Constant comparative analysis is a method commonly used in grounded theory qualitative research . Put simply, the understanding of a phenomenon or experience that a researcher acquires through engaging with participants is constantly redeveloped and refined based on subsequent participant interactions. This process of adapting to new information in order to make it more relevant is similar to processes used in rapid cycle evaluation during implementation research . This method can be usefully adapted and applied to research involving ongoing collaboration and partnership with several engaged patient partners, and/or engagement strategies that seek the perspectives of many patients at various points in the research process. For example, if, in addition to having ongoing patient partners, a larger group of patients provides input and advice (e.g., a steering or advisory committee) at different stages in the research process, their input may result in multiple course corrections during the design and conduct of the research processes to incorporate their suggestions. These suggestions may result in refinement of earlier decisions made about study design or conduct, and as such, the research process becomes more iterative rather than linear. In this way, engaged patients and patient partners are able to provide their input and experience to improve each step of the research process from formulating an appropriate research question or objective, determining best approaches to conducting the research and sharing it with those most affected by the outcomes.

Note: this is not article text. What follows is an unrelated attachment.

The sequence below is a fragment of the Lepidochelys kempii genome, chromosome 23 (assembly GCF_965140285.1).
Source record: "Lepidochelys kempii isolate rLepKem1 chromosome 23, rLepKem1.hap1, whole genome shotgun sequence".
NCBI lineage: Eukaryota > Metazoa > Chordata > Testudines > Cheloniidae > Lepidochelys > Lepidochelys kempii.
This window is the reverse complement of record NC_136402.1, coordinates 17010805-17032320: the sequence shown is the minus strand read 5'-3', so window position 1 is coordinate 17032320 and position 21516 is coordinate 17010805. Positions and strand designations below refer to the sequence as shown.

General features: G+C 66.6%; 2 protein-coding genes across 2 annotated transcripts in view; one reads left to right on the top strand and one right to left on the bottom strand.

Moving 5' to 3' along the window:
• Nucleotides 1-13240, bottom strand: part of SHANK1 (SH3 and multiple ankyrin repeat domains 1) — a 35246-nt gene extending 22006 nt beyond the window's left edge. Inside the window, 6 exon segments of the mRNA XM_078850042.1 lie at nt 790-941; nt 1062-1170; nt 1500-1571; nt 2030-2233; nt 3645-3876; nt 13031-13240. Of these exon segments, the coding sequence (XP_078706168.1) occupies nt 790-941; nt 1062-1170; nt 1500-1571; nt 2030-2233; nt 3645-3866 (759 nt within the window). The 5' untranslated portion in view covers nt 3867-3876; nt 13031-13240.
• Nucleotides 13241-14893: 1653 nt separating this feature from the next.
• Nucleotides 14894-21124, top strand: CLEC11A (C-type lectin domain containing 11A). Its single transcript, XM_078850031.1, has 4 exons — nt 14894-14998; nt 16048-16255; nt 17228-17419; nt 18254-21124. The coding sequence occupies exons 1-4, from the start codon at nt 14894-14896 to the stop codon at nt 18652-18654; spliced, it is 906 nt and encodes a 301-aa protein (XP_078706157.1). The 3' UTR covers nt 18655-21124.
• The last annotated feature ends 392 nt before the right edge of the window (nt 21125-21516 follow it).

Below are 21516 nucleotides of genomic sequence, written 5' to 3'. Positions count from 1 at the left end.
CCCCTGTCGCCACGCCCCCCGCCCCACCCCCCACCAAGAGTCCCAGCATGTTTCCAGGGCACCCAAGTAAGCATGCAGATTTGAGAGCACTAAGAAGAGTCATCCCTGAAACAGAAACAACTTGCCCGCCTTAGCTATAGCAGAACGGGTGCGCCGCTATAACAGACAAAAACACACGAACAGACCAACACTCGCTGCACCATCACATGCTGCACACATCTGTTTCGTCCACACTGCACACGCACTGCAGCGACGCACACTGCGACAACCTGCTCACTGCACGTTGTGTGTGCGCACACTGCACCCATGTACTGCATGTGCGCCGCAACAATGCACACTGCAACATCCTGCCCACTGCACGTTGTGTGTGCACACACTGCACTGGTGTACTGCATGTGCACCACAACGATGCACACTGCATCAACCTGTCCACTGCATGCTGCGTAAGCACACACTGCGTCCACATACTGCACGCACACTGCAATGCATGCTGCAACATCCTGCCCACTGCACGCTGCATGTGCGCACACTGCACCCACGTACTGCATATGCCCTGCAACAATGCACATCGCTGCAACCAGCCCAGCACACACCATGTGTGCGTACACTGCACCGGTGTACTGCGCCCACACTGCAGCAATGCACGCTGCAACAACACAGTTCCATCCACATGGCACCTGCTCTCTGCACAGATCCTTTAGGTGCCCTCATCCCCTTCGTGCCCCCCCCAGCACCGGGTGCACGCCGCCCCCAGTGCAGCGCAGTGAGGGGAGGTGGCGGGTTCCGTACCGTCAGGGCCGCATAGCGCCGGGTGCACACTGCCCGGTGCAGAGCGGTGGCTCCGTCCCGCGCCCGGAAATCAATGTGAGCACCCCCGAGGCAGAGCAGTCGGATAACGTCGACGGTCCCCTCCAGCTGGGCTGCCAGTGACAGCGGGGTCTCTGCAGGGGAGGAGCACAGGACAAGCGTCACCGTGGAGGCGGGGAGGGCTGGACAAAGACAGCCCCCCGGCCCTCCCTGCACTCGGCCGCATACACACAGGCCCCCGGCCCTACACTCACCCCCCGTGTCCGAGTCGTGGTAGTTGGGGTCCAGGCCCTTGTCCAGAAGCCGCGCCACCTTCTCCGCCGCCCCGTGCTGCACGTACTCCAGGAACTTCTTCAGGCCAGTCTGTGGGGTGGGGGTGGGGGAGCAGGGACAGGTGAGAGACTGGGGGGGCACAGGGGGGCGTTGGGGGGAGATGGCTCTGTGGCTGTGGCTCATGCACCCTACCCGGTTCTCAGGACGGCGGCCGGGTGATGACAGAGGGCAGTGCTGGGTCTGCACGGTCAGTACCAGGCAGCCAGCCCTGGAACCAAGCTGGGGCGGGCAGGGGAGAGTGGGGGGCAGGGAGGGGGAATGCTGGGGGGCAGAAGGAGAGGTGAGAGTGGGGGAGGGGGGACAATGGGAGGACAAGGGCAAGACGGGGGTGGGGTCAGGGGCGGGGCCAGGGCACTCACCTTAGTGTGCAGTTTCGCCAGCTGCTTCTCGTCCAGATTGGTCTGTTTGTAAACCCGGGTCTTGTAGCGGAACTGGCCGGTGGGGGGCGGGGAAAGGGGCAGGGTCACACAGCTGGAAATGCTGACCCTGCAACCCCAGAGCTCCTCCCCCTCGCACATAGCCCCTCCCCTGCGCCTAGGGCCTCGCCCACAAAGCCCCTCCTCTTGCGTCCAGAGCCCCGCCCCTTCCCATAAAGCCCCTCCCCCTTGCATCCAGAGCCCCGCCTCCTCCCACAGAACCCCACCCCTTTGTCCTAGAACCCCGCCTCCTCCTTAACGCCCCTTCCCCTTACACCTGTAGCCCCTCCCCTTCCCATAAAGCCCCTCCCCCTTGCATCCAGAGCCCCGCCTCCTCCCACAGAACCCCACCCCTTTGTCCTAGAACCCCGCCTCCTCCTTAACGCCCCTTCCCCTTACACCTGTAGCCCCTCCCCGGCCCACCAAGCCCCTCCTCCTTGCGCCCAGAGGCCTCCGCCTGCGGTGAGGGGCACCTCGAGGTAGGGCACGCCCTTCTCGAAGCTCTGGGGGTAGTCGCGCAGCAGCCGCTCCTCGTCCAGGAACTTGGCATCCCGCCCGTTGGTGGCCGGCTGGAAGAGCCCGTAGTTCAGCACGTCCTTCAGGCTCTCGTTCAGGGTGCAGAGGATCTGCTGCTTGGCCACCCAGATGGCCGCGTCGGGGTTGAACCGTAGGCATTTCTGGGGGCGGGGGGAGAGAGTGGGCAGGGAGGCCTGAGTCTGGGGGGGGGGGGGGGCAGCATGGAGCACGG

Representation: Gathering diverse perspectives to design relevant and appropriate research studies